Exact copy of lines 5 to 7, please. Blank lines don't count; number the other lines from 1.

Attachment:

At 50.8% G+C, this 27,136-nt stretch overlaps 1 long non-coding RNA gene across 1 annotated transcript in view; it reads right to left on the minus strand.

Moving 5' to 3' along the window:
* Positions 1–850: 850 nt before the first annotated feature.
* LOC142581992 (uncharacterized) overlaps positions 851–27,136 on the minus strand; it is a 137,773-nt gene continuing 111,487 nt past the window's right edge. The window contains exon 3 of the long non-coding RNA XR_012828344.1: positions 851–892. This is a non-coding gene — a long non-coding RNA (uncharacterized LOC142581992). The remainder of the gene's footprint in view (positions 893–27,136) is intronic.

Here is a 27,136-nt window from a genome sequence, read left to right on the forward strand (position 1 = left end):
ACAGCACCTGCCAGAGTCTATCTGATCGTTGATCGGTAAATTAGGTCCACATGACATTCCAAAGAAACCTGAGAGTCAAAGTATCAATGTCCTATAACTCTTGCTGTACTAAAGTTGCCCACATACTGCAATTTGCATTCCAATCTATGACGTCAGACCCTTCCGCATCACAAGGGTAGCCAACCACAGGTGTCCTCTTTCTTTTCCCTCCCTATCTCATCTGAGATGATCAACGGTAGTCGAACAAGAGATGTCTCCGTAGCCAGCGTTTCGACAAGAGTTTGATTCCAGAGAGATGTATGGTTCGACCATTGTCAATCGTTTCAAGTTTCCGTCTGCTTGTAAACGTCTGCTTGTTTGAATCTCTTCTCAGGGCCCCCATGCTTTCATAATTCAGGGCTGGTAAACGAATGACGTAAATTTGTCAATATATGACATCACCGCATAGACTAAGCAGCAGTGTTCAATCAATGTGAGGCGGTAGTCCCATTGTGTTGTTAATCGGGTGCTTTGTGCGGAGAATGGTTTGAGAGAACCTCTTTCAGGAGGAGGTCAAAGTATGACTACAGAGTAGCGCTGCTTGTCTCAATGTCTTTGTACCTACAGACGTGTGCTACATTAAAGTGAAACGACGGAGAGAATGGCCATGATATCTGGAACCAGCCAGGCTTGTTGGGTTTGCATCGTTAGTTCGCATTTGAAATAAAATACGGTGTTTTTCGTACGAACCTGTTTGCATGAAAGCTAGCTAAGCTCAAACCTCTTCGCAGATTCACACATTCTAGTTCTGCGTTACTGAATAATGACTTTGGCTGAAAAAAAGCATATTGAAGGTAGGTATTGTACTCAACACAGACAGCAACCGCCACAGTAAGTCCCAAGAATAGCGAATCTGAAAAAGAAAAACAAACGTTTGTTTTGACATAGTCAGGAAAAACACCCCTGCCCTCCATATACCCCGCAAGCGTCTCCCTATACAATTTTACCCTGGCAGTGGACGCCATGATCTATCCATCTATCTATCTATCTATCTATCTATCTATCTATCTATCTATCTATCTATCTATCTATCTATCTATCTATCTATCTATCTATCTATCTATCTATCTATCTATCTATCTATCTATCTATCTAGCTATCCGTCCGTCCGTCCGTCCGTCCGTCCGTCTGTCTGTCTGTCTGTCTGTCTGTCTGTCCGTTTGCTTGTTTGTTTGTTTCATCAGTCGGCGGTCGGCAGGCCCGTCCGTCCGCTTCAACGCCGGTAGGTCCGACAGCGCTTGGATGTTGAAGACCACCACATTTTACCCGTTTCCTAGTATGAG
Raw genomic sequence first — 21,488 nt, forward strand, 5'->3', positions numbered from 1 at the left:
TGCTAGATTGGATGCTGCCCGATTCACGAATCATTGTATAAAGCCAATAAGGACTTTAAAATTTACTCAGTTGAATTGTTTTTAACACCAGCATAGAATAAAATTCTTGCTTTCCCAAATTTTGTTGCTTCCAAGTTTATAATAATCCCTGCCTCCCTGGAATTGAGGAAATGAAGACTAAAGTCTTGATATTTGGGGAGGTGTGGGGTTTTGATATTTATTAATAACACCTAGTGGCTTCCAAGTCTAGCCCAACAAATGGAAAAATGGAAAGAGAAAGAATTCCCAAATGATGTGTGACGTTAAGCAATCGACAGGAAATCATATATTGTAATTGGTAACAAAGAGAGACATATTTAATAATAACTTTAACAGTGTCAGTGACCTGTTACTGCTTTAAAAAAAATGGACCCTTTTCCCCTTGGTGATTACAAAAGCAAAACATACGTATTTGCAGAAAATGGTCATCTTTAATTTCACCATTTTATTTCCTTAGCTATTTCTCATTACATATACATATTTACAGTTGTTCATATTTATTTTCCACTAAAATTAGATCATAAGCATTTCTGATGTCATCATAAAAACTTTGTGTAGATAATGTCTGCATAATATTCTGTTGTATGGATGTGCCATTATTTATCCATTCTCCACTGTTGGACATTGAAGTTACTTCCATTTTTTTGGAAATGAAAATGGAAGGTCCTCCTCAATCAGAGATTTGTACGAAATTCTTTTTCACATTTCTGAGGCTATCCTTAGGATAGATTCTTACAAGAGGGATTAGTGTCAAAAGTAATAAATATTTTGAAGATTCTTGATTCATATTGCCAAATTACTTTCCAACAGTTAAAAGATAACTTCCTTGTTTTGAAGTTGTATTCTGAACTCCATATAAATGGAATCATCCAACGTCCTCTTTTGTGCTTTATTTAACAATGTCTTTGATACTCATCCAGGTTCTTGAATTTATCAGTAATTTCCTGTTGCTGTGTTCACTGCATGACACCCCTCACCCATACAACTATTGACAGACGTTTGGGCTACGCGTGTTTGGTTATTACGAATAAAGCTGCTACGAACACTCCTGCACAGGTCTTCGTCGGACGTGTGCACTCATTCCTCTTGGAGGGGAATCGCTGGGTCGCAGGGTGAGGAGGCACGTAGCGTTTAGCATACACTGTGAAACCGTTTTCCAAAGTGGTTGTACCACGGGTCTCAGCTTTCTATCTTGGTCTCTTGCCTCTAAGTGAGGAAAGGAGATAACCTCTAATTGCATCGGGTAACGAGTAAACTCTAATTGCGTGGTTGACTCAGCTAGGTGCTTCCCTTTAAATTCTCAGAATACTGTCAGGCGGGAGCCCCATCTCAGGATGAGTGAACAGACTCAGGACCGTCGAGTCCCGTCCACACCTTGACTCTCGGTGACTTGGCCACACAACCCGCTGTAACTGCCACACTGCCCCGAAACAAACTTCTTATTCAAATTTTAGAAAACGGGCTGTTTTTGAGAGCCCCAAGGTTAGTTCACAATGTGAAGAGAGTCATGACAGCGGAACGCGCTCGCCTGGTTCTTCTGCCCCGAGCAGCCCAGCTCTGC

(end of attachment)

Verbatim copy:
Here is a 27,136-nt window from a genome sequence, read left to right on the forward strand (position 1 = left end):
ACAGCACCTGCCAGAGTCTATCTGATCGTTGATCGGTAAATTAGGTCCACATGACATTCCAAAGAAACCTGAGAGTCAAAGTATCAATGTCCTATAACTCTTGCTGTACTAAAGTTGCCCACATACTGCAATTTGCATTCCAATCTATGACGTCAGACCCTTCCGCATCACAAGGGTAGCCAACCACAGGTGTCCTCTTTCTTTTCCCTCCCTATCTCATCTGAGATGATCAACGGTAGTCGAACAAGAGATGTCTCCGTAGCCAGCGTTTCGACAAGAGTTTGATTCCAGAGAGATGTATGGTTCGACCATTGTCAATCGTTTCAAGTTTCCGTCTGCTTGTAAACGTCTGCTTGTTTGAATCTCTTCTCAGGGCCCCCATGCTTTCATAATTCAGGGCTGGTAAACGAATGACGTAAATTTGTCAATATATGACATCACCGCATAGACTAAGCAGCAGTGTTCAATCAATGTGAGGCGGTAGTCCCATTGTGTTGTTAATCGGGTGCTTTGTGCGGAGAATGGTTTGAGAGAACCTCTTTCAGGAGGAGGTCAAAGTATGACTACAGAGTAGCGCTGCTTGTCTCAATGTCTTTGTACCTACAGACGTGTGCTACATTAAAGTGAAACGACGGAGAGAATGGCCATGATATCTGGAACCAGCCAGGCTTGTTGGGTTTGCATCGTTAGTTCGCATTTGAAATAAAATACGGTGTTTTTCGTACGAACCTGTTTGCATGAAAGCTAGCTAAGCTCAAACCTCTTCGCAGATTCACACATTCTAGTTCTGCGTTACTGAATAATGACTTTGGCTGAAAAAAAGCATATTGAAGGTAGGTATTGTACTCAACACAGACAGCAACCGCCACAGTAAGTCCCAAGAATAGCGAATCTGAAAAAGAAAAACAAACGTTTGTTTTGACATAGTCAGGAAAAACACCCCTGCCCTCCATATACCCCGCAAGCGTCTCCCTATACAATTTTACCCTGGCAGTGGACGCCATGATCTATCCATCTATCTATCTATCTATCTATCTATCTATCTATCTATCTATCTATCTATCTATCTATCTATCTATCTATCTATCTATCTATCTATCTATCTATCTATCTATCTATCTATCTATCTATCTAGCTATCCGTCCGTCCGTCCGTCCGTCCGTCCGTCTGTCTGTCTGTCTGTCTGTCTGTCTGTCCGTTTGCTTGTTTGTTTGTTTCATCAGTCGGCGGTCGGCAGGCCCGTCCGTCCGCTTCAACGCCGGTAGGTCCGACAGCGCTTGGATGTTGAAGACCACCACATTTTACCCGTTTCCTAGTATGAG
Raw genomic sequence first — 21,488 nt, forward strand, 5'->3', positions numbered from 1 at the left: